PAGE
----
March 25th, 2020

Guide's Eye: A Slow Morning in the Bush

Written by:

Toby Pheasant


Guides Eye


A guide’s job is to help you understand what you are seeing in the wild, effectively telling you the story of the bush. 

When training to be a guide, a great technique to help you with taking a sighting is to look at a random photo that you have never seen before, and then interpret what you see, weaving it all into a story.

Here’s our attempt. If you fancy having a go we’d love to hear any of your thoughts.

Misty Morning - Okavango Delta - Botswana

Now, more than ever, we are reminded that it is important to slow down and appreciate what we so often have no time for.

In the bush it is also true that from time-to-time we need to slow down and not be on a constant search for lions, leopards and the other A-list celebrities. 

My favourite mornings in the bush, are often those where we head out with no real plan but to slowly appreciate the beauty of our surroundings, allowing nature to wow us as we go.  

On this misty morning, in Botswana's Okavango Delta, we stopped to watch this dazzle of zebra, as they enjoyed some deliciously succulent grass.

While we watched them, my guests and I chatted about all sorts. We discussed many theories such as; the length of a new born foal’s legs, and how even from very young the height of their stomachs is the same as adults. Could this be so that a lion, stalking low down to the ground, couldn’t differentiate a youngster from an adult?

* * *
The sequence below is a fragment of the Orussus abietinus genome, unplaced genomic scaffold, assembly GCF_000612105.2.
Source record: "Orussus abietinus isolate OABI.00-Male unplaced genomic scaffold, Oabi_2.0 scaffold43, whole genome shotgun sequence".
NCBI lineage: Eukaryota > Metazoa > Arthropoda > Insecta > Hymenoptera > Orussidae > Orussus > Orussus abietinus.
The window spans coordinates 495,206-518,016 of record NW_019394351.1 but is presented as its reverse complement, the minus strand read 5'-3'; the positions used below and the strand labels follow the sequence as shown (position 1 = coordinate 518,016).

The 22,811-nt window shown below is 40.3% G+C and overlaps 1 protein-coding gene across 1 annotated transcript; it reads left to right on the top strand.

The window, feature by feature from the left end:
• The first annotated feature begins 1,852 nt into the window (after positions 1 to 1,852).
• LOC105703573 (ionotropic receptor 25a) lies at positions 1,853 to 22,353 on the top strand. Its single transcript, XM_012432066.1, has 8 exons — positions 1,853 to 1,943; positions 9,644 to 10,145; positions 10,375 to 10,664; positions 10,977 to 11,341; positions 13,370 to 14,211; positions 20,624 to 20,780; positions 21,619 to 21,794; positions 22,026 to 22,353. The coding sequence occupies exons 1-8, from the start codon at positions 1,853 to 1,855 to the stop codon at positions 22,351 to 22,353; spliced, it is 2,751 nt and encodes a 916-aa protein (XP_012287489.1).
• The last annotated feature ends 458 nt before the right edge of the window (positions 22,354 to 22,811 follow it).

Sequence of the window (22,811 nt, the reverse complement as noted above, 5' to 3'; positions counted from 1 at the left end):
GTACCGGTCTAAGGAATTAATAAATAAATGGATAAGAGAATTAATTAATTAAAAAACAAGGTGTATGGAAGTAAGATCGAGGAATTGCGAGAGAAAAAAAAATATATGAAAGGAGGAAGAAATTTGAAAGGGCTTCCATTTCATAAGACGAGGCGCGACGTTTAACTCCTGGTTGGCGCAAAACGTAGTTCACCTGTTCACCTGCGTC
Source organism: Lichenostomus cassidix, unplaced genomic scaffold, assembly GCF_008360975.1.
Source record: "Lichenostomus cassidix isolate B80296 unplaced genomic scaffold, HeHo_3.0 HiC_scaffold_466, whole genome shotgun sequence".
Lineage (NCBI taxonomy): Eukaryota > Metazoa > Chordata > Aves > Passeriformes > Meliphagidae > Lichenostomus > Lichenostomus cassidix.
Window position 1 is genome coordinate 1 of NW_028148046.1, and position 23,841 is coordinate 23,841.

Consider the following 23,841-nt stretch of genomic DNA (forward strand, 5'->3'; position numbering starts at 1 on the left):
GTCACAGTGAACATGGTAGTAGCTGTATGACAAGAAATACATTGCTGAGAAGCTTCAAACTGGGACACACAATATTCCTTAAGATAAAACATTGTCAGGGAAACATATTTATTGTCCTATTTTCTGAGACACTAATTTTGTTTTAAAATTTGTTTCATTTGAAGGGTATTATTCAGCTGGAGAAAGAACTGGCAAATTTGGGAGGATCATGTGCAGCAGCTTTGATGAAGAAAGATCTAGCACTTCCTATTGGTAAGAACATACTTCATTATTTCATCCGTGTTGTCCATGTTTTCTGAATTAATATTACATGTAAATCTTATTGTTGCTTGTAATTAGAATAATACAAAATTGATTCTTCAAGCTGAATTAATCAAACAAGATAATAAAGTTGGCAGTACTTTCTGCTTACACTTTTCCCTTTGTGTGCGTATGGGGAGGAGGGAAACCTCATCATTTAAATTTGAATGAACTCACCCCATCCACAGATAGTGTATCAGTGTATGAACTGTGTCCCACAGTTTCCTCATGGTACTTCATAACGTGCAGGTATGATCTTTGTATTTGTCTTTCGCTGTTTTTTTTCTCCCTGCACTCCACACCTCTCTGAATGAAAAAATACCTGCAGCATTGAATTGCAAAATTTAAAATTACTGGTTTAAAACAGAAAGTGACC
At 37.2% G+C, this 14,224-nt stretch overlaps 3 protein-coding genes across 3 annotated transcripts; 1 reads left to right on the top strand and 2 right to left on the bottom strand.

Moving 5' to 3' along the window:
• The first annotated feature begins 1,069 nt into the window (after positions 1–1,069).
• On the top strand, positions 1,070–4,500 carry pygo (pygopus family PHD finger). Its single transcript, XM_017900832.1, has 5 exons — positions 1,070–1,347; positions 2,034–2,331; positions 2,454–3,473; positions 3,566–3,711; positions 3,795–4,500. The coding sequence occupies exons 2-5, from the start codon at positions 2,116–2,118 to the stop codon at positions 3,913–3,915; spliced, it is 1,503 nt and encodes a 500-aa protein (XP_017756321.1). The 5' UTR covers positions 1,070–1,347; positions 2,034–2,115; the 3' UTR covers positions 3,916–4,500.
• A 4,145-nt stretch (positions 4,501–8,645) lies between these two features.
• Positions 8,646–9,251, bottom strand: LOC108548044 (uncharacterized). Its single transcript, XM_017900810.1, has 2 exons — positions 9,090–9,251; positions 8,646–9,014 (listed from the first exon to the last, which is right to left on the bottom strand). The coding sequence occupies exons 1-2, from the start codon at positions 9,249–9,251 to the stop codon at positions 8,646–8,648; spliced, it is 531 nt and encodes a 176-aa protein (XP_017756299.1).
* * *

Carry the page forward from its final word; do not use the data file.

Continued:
Eventually the question ‘what is the purpose of a zebra’s stripes’ was broached. At least it wasn’t ‘is a zebra white with black stripes, or black with white stripes’….

Like many things in the bush, the true reason behind something is rarely straight forward, and the purpose of a zebra’s stripes is no different. However, there has now been a lot of research to suggest that there is one theory that trumps all others. 

Having seen many zebra being hunted and caught by lions, the theory about the stripes confusing doesn’t really add-up to me. Similarly, the theory about the stripes helping them keep cool, for me doesn’t hold water. Interestingly, a theory to do with keeping flies off, seems to be the only theory that makes sense. We’ve written another article on that if you’re keen to find out more.

After a while enjoying this beautiful setting, and interpreting the boredom on the face of the zebra closest to us, we realised it was probably time to move on. 

Next stop, the shade of a fig tree overlooking an active waterway where we could while away more hours discussing the tiny ears of a hippo. 

Thanks for reading,

The Bonamy Travel Team

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